Kicking is the purest form of art in the world. And I’ve been to the Louvre.
There is nothing more gorgeous to the eye than a high, arcing torpedo that curves gently from right to left before beginning its violent, lightning-bolt descent towards the ground.
Similarly, a penetrating left-foot drop punt into the forward 50 from Nick Malceski/Stuart Maxfield-in-2003 is truly a sight to behold.
If I were to equate both forms of kicking to an artistic movement, I’d say that the spiral kick is Italian Renaissance painting of the early 15th to late 16th Centuries. These grandiose works, often commissioned by or for the Catholic Church, had an emphasis on nature, anatomy, light and perspective.
The drop punt, conversely, would be more realist. A direct rejection of romanticism, this type of kick is purely functional and reflects the changes brought forth by the Industrial and Commercial Revolutions, not to mention the horrors of late 19th and early 20th Century war.
In summary, there is no one way to kick a ball, just as there is no one way to paint a portrait.
But to consider the perfectly executed drop punt or spiral kick as just a vision of beauty is to neglect the science behind it. Like the incomparable polymath Leonardo da Vinci, who embraced and excelled at art and science, a great kick, too, is these two pursuits combined.
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While I’m not familiar with the history of the spiral kick – or the drop punt for that matter – I’m going to take a stab at how I believe these two art forms took shape from their humble beginnings to what they are today. Fuck Google; I’m going to write my own history here.
The torpedo’s origins date back to the late 19th Century. A precocious German scientist, who was recruited by the Nazi Party to develop missiles, is said to have discovered a mathematical formula for the perfect aerodynamic kick.
As is well known, the US tapped a number of ex-Nazi scientists under Operation Paperclip. This scientist was later to become a leading figure in NASA’s space program, with his understanding of aerodynamics key to the moon mission.
The equation allegedly involved the complex interplay of several variables: X (the radius of the ball squared multiplied by π) , Y (the trajectory of the ball drop), Z (the force of impact). Alas, it was never made public, with the Nazis allegedly burning the information on the basis that it would have incited a moral panic.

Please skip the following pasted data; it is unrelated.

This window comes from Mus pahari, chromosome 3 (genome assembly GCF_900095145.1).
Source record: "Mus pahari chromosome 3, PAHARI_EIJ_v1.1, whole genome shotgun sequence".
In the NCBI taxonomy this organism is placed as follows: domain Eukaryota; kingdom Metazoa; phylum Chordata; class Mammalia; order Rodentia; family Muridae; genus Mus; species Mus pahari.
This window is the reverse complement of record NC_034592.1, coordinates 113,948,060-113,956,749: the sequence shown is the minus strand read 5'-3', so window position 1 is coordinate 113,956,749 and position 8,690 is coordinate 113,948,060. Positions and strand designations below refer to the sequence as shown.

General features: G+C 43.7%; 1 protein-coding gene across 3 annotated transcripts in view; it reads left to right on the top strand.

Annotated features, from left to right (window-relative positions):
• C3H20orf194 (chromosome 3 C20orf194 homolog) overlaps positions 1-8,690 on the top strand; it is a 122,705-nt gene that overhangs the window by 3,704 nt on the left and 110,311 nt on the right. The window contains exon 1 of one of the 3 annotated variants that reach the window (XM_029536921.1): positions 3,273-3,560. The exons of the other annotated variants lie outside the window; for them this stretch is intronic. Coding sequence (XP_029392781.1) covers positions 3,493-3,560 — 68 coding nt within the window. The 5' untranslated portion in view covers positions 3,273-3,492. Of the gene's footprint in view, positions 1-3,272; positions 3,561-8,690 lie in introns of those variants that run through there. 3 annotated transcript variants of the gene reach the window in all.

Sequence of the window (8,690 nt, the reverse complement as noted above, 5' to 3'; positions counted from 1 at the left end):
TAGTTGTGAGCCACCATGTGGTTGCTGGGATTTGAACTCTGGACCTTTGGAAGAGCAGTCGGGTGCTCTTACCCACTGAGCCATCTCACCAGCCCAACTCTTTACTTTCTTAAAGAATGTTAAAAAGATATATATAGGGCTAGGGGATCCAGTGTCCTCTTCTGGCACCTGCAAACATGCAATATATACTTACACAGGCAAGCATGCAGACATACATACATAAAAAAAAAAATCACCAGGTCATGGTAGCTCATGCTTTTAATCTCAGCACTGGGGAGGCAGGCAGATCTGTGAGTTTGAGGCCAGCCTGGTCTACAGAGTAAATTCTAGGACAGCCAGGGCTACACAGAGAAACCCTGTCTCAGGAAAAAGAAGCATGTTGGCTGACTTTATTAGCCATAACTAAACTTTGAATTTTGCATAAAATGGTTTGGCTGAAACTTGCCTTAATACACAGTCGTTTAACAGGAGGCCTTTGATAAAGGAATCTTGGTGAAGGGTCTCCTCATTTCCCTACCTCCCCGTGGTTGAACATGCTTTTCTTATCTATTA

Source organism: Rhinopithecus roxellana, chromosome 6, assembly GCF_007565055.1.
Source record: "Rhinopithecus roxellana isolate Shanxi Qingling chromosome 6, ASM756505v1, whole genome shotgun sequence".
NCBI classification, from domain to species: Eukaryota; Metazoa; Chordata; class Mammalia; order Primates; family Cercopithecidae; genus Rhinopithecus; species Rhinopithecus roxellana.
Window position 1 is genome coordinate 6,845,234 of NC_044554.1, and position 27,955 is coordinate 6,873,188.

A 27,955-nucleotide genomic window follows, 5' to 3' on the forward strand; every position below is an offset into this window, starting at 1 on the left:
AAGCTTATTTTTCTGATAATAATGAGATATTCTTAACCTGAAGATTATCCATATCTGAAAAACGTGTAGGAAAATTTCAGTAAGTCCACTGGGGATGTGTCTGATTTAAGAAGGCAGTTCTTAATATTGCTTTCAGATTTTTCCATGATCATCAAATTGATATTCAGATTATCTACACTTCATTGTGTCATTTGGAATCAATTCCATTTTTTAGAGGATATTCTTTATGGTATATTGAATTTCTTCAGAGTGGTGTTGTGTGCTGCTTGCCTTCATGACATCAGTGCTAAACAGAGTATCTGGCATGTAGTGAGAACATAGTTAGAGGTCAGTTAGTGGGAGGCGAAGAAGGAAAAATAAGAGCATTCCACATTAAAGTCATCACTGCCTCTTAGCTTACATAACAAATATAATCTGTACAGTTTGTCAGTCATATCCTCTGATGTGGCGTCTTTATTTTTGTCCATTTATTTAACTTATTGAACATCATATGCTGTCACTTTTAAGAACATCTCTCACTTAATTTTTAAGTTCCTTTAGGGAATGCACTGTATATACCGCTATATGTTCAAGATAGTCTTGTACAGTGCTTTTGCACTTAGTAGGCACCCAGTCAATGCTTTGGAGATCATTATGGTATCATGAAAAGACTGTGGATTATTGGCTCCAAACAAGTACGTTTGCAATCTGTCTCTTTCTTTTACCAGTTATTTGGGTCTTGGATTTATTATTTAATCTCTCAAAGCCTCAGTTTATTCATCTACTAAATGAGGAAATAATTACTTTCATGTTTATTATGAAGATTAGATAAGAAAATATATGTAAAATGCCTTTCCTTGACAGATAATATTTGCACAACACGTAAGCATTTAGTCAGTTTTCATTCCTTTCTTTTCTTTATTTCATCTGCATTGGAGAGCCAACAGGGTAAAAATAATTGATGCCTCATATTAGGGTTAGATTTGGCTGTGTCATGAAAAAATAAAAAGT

Despite the scientist’s influence on space travel, aerodynamic theory and the development of wind tunnels, his greatest legacy is arguably that of the spiral torpedo, which was later to be mastered by a number of rugby league greats, including the great late 20th Century thinker Andrew Johns.
Meanwhile, many historians claim that the 1950s explosion in brutalist architecture helped to accelerate widespread adoption of the drop punt. Such buildings, which became popular for government projects, were seen as a reaction to “the lightness, optimism and frivolity” of some 1930s and 40s architecture.
The drop punt embodies this newfound “moral seriousness.” The whimsical spiral kick of the pre- and interwar periods was spurned for a functional, anti-bourgeois form of disposal. And the Sherrin, with its firm leather exterior, symmetrical stitching and basic red aesthetic, lent itself to this brutalist style of kicking.
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The zenith for the drop punt came not in AFL, where it is the default kicking style, but when it achieved crossover into rugby league.
Darren Lockyer and Laurie Daley were perhaps the first players to legitimise the drop punt when kicking for touch. In fact, the last rugby league player I can recall who solely used the spiral kick was Ricky Stuart, himself a former dual international (and perhaps also the greatest exponent of a spiral pass to have ever played the modern game).
Since the mid 90s, the drop punt has been crucial in rugby league. Strategically it makes sense – it is an accurate style of kick that enables the kicker to position the ball more effectively. I would randomly assert that 90% of effective 40/20s are the result of a drop punt. The drop punt is straight up and down, deliberate, whereas the spiral kick is a more languid, fluid motion that carries with it a heavy risk/reward outcome.
In a changing rugby league world marred by Super League, proposed mergers, latent steroid abuse and general 1990s ennui, the drop punt made sense. Much like the Australian constituency in the aftermath of the Rudd-Gillard-Rudd Labor government, the rugby league populace was shocked, scared, and in dire need of a “safe pair of hands.” It came in the form of the drop punt.
The drop punt – ever the relentless expansionist – has also forced its way into rugby union: the traditional home of the torpedo. While the rounder ball shape of the Summit – which enables it to loft high into the air, in turn providing great relish to the kicker – is more conducive to the torpedo than, say, the Steeden, union kickers have noted that drop punts are indeed a safer bet.
But for me, that’s the best thing about the spiral torpedo. The risk/reward is extreme. For every two great torpedos, you will likely fuck the third attempt up entirely.
It’s like voting Kevin Rudd into office. It might work. But there’s a good chance that the idea of something new, shiny and different is better than the reality.
The failed spiral kick looks ugly, sure. But when executed to perfection, it is a thing of beauty. Just don’t forget the science behind it.
By Dave Edwards